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When you get to the therapist's office, expect your initial experience to be similar to a doctor's appointment. You will sign in when you get there, sit in the waiting room, and wait for someone to call your name. If your therapist has a home practice, the scene might be a bit more casual.

While waiting, you will likely fill out some paperwork, including:

  • HIPPA forms

  • Insurance information

  • Medical history, including your current medications

  • A questionnaire about your symptoms

  • Record release form

  • Therapist-patient services agreement

If you feel uncomfortable answering any of the questions on paper, you can wait until you are with the therapist and answer the questions orally. You might also have the option to complete this paperwork at home prior to your first visit.

Your First Therapy Session

Your first session with the therapist will be different from future visits. The initial visit is a period for you and your therapist to get to know each other and get an idea of how to proceed. Future visits will be more therapeutic in nature. For example, in your second session, you may explore a specific symptom, problem, or past trauma you mentioned in the first session.

Keep in mind that psychotherapy usually requires multiple visits, so don't expect any instant solutions to your problems the first day. Therapy is about equipping you with life-long solutions and not a quick fix.

During the first session, your therapist may ask you:

  • What are your symptoms?

  • What brought you to therapy?

  • What do you feel is wrong in your life?

  • Some questions about your history, including your childhood, education, relationships (family, romantic, friends), your current living situation, and your career

You and your therapist should also come to an agreement about the length of your treatment, methods to be employed, and ins and outs of patient confidentiality.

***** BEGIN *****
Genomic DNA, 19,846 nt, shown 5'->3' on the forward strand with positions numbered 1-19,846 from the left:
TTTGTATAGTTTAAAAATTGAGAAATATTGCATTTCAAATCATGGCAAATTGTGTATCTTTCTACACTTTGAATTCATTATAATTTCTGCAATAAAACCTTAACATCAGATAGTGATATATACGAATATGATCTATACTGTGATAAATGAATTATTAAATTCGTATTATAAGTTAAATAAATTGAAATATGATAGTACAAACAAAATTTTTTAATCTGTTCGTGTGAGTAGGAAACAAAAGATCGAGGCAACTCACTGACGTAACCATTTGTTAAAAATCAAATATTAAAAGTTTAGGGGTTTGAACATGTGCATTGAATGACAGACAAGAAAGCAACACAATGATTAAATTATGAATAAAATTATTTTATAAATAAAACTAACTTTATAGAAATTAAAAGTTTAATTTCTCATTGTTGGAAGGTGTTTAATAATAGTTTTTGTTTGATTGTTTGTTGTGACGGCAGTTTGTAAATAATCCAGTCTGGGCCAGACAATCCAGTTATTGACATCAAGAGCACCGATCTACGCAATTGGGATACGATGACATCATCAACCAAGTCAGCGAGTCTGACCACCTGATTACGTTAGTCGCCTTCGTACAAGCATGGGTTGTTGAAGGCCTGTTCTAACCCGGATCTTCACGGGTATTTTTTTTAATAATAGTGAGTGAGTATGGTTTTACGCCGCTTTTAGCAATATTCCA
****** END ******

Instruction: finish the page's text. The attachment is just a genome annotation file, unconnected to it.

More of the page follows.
How Does It Work

Length of Treatment

Depending on your issue and therapy goals, therapy can last a few sessions or several weeks or years. While you likely want to know how long it's going to take to "feel better," there's no simple answer. It's very individualized.

In addition, some insurance plans only cover a set number of sessions in a given year, so you may need to factor in those limitations and/or work with your therapist to come up with a payment plan.

Therapy Methods

Therapists have training in a variety of techniques that can help you better cope with mental illness, resolve personal issues, and create personal changes in your life. Finding out what technique or combination of techniques your therapist will use can give you a better idea of what will happen during your sessions. Some common types of therapy include:

  • Client-Centered Therapy (Person-Centered Therapy): A non-directive form of talk therapy that emphasizes positive unconditional regard

  • Cognitive or Cognitive-Behavioral Therapy: Focuses on making connections between thoughts, behavior, and feelings

  • Existential Therapy: Focuses on you (free will, self-determination) rather than the symptom

  • Gestalt Therapy: Focuses on the "here and now" experience of the client

  • Psychoanalytic or Psychodynamic Therapy: Focuses on getting in touch with and working through painful feelings in the unconscious mind.

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Insurance Accepted

New Beginnings Therapy Services accepts WV Medicaid, Medicare, CHIPS, The Health Plan, Unicare, Aetna Better Health, Cigna, UMWA, UMR, Highmark BCBS, Tricare, and United Health Care. Virginia Medicaid (Premier) is currently accepted for mental health counseling.

Forms to Print Out

Forms Anchor

New Patient Paperwork
for Psych-1

MAT New Patient Intake Packet

Adult Counseling Intake

Child/Adolescent   Assessment

Contact Us

616 Harrison Street
Princeton WV, 24740
Tel: 304-487-3487

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